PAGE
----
Tuesday, 23 June 2009

Towards the fakery of everything: Transformers: Revenge of the Fallen

Okay, so here's my latest gimmicky conceit: reviews of movies I haven't seen. Inspired? Why thank you.

Let's face it, we have all, at one time or another, launched into an impassioned diatribe against some absolutely revolting piece of "art" (be it cinematic, musical, literary); something so utterly, brazenly abhorrent that to witness it firsthand would constitute an irreversible violation of the senses, thereby compromising our ability to embark on a measured critical assessment. The books of Jeffrey Archer, the films of Michael Bay, the music of Celine Dion...need I say more?

To use a vulgar and wholly inappropriate sex-crime analogy (this is the first time Harry Knowles has directly influenced my writing), it's as though you're at a wild house party, fraternising with intimidating strangers. (Let's say, for the sake of disarming the misogynistic potential of this example, that you're the actor Ving Rhames.) Dressed in the most revealing outfit you own, you flirt drunkenly with everyone in sight. You consume unlabelled substances in bulk. You flail around and make suggestive comments about the hardness of your nipples. Finally, barely able to drool, you pass out in a darkened bedroom, only to awake in the midst of a satanic gangbang scenario. A serious-looking naked man is pinning you to the bed while his bearded, chuckling acolyte circles shark-like, running both commentary and videocamera with a mysterious competence. You lose consciousness again.

Imagine how you'd feel, come morning. Soiled, diminished, betrayed? But, behind it all, wouldn't there be a nagging sense of guilt? Didn't you bring it on yourself, in a sense? Right or wrong, this sentiment would cloud your judgement of your attackers, perhaps preventing you from forming a considered opinion of their crime.

That's why I won't watch Transformers: Revenge of the Fallen: I don't want to cloud my judgement.

Transformers: Revenge of the Fallen

There is a moment, presumably, in Transformers: Revenge of the Fallen (hereafter Tranf:Revo't'allen) in which an enormous CGI robot smashes through a building. The building is tall, or tallish, and it looks expensive (even by the standards of tall/ish buildings). Its loss will be sorely felt by those who worked/lived in and around it, should any of them survive, and yet its passing is treated as no more than an opportunity for a spectacular effect. (Judging from the trailer, it may even be one of the Pyramids, in which case substitute "worked/lived [...]" for "admired its form and regarded it as a powerful symbol of human artistry.")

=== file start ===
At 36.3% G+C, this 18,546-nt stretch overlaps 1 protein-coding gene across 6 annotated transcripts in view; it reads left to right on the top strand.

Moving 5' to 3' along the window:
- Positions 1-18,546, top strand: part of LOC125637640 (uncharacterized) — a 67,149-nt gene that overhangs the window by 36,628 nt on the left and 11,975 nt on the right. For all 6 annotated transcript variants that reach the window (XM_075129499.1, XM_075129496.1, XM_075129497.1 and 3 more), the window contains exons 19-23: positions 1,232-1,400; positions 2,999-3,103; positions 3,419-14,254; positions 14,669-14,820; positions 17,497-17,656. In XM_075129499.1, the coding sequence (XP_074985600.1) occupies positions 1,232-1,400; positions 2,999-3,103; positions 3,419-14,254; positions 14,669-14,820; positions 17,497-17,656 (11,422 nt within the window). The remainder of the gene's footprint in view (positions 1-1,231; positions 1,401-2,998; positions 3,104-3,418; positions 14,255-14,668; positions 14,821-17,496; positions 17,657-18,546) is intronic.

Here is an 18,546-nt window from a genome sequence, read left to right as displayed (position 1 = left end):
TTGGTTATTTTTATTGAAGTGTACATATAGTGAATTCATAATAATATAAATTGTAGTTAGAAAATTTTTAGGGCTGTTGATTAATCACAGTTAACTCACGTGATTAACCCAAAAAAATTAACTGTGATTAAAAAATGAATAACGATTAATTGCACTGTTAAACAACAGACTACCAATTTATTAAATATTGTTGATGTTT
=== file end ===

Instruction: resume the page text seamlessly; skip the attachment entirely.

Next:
That building, reader dearest, is cinema, the art form that defined the twentieth century. That robot, my beautiful darling, is Michael "Moneyshot" Bay, the man who has replaced the artistry of yesteryear with CGI robots that smash through buildings. (And before you say, "well, is it not clever and self-aware of him to render himself thus?" hear this: the symbolism is not intentional; only the robot and the smashing is. And the building.)

Over the probably about two hours of Tranf:Revo't'allen's running time many buildings are felled, and many robots rise in their place. Human actors get an occasional look in, presumably because there's some sort of cinematic bylaw--dating from Rooseveltian times--which stipulates that at least five percent of the action on screen must have a basis in the real world, but their only purpose is to offer a sense of scale, as with the little man-shaped silhouettes you get in the bottom corner of dinosaur illustrations.

Is this a glimpse of the future? Are living, breathing beings to be banished from the screen, replaced with mere facsimiles? Some would say there is more truth in this new model, that the illusion of reality in cinema is a pernicious falsehood. I say this: the agents of the illusion may change, but the illusion itself will remain. Imagine a world where Bumblebee is one of our most popular role models, and young people work thankless, unenriching jobs in order to raise the money to have themselves metalized and painted yellow. Imagine a world where the top pastime of the youth is smashing down walls with their heads, or perhaps punching through aircraft carriers.

What kind of a race are we becoming?

And who's going to employ all those out-of-work actors?

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